My MAO prognosis for you is between good and great. Continue sharing with us and we'll be relying on you for help down the road.




You are most likely getting pain from adhesions --- there is a fabric the surgeons can use to prevent them which you need to request in the future. Don't panic - let things go for awhile and see if you can get your head around it....

Getting Support in the Ostomy Community with LeeAnne Hayden | Hollister

I agree with the whole PTSD, it's all very traumatic, in every sense of the word.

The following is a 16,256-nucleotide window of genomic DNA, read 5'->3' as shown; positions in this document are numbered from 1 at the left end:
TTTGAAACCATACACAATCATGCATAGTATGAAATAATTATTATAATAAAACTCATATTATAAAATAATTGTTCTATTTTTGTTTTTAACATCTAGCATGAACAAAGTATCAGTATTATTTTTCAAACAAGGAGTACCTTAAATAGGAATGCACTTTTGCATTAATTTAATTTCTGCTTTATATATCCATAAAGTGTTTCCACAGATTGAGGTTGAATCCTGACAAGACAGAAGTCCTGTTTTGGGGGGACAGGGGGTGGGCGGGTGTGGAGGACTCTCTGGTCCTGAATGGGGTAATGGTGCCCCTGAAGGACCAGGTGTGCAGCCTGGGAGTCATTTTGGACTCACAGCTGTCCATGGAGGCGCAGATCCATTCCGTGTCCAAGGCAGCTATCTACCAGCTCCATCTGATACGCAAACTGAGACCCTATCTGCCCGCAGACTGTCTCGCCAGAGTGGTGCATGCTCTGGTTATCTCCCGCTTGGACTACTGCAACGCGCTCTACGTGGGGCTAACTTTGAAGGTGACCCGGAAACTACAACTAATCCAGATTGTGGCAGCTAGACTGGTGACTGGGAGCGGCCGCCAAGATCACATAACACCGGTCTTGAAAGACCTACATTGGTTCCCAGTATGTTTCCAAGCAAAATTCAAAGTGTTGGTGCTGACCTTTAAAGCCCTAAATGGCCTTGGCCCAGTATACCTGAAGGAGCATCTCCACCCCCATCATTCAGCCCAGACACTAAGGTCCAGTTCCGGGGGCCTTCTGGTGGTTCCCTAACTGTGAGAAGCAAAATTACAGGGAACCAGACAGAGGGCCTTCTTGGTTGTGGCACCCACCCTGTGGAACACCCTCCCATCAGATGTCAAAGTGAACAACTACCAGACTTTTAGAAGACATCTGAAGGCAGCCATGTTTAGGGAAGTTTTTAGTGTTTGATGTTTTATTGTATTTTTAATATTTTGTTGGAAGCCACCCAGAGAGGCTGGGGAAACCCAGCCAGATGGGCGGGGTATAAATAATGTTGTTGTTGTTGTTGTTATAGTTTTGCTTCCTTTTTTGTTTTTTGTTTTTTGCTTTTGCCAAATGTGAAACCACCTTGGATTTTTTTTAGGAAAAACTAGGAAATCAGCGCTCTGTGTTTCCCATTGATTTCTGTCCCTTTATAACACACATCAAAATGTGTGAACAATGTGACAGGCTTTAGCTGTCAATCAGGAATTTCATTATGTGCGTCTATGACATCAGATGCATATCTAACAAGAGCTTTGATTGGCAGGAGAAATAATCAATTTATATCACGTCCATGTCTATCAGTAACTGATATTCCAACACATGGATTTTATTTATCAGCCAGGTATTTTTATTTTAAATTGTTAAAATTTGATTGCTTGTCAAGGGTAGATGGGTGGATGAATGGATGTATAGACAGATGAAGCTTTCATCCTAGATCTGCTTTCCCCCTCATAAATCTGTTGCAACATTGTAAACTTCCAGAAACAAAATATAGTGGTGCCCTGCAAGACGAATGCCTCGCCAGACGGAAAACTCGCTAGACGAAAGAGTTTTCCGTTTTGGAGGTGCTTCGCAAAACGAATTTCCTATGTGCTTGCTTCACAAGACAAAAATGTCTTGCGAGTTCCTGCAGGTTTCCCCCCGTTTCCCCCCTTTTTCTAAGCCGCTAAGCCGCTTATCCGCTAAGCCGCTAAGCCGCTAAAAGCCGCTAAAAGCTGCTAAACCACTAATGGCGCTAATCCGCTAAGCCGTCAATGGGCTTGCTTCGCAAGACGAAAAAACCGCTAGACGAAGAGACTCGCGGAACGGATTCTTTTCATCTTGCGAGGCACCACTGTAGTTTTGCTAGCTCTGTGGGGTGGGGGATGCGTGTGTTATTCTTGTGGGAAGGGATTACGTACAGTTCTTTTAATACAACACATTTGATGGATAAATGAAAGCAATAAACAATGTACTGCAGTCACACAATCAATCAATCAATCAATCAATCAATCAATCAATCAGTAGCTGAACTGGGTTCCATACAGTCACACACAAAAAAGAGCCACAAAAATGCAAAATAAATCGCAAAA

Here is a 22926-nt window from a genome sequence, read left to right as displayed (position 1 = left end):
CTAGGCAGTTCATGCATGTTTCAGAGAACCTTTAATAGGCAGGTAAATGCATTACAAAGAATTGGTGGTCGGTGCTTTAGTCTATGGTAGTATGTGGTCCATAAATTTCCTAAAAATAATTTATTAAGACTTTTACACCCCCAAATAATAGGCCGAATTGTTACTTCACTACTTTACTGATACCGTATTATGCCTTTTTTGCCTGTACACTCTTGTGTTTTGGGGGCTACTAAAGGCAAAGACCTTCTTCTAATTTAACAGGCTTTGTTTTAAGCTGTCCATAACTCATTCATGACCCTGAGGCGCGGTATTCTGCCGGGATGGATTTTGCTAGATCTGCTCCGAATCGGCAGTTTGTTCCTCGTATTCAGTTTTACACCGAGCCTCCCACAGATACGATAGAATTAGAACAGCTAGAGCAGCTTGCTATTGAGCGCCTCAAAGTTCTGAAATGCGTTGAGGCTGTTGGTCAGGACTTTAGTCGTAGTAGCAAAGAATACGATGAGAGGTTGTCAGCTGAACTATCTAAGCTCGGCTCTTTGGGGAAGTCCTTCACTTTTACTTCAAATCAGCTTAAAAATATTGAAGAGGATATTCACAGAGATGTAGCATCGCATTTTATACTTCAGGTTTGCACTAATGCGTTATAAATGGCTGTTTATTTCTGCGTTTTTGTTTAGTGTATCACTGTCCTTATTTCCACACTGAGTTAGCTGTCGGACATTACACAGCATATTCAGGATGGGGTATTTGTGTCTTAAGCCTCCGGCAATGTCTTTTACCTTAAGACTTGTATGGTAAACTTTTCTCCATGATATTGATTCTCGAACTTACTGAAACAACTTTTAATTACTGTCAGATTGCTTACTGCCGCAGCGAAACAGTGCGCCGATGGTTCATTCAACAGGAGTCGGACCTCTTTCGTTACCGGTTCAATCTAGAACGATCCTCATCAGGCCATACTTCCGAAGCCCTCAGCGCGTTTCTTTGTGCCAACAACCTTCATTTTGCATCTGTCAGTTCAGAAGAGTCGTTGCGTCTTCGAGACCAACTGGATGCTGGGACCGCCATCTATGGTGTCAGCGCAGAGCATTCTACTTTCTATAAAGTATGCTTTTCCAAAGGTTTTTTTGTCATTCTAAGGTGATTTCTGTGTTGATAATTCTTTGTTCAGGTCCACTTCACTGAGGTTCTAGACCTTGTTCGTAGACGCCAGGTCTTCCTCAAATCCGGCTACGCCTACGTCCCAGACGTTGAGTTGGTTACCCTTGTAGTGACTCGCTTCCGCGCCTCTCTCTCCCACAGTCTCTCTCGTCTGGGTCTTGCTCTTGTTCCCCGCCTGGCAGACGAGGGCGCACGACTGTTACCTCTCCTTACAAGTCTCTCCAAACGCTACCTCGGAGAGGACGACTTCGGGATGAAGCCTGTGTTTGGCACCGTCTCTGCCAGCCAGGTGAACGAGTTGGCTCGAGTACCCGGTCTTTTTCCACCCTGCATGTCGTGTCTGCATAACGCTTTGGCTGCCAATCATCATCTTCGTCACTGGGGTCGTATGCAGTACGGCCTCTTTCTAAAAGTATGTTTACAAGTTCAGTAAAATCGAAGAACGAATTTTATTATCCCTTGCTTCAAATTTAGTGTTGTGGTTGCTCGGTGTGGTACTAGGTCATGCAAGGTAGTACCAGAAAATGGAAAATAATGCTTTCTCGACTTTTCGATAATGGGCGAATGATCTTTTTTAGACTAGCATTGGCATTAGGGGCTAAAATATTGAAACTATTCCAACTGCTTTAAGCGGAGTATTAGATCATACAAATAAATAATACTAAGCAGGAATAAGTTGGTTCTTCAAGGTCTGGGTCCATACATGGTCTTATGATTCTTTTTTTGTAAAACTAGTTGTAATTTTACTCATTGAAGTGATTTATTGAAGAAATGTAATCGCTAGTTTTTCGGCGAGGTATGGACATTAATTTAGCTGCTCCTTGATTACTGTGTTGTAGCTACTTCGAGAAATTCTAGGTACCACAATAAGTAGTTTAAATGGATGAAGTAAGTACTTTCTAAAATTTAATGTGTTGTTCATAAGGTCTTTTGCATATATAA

I wanted to comment about the NG tube, they are the worst. My doctor put in a Mic-Key Tube which basically looks like the plastic thing on a beach ball. I guess it's a pediatric feeding tube device but he's using it to decompress the abdomen and it's fantastic. It will hopefully keep any and all NG tubes far, far away from me with the Mic-Key. I can suction it if I need to and medication can go right in too. If my ileostomy does get reversed, I'm keeping the Mic-Key tube and I'm happy about it. I understand the paranoia, I told my doctor never again will I get an NG tube and this was his brilliant solution. Maybe it could work for you too.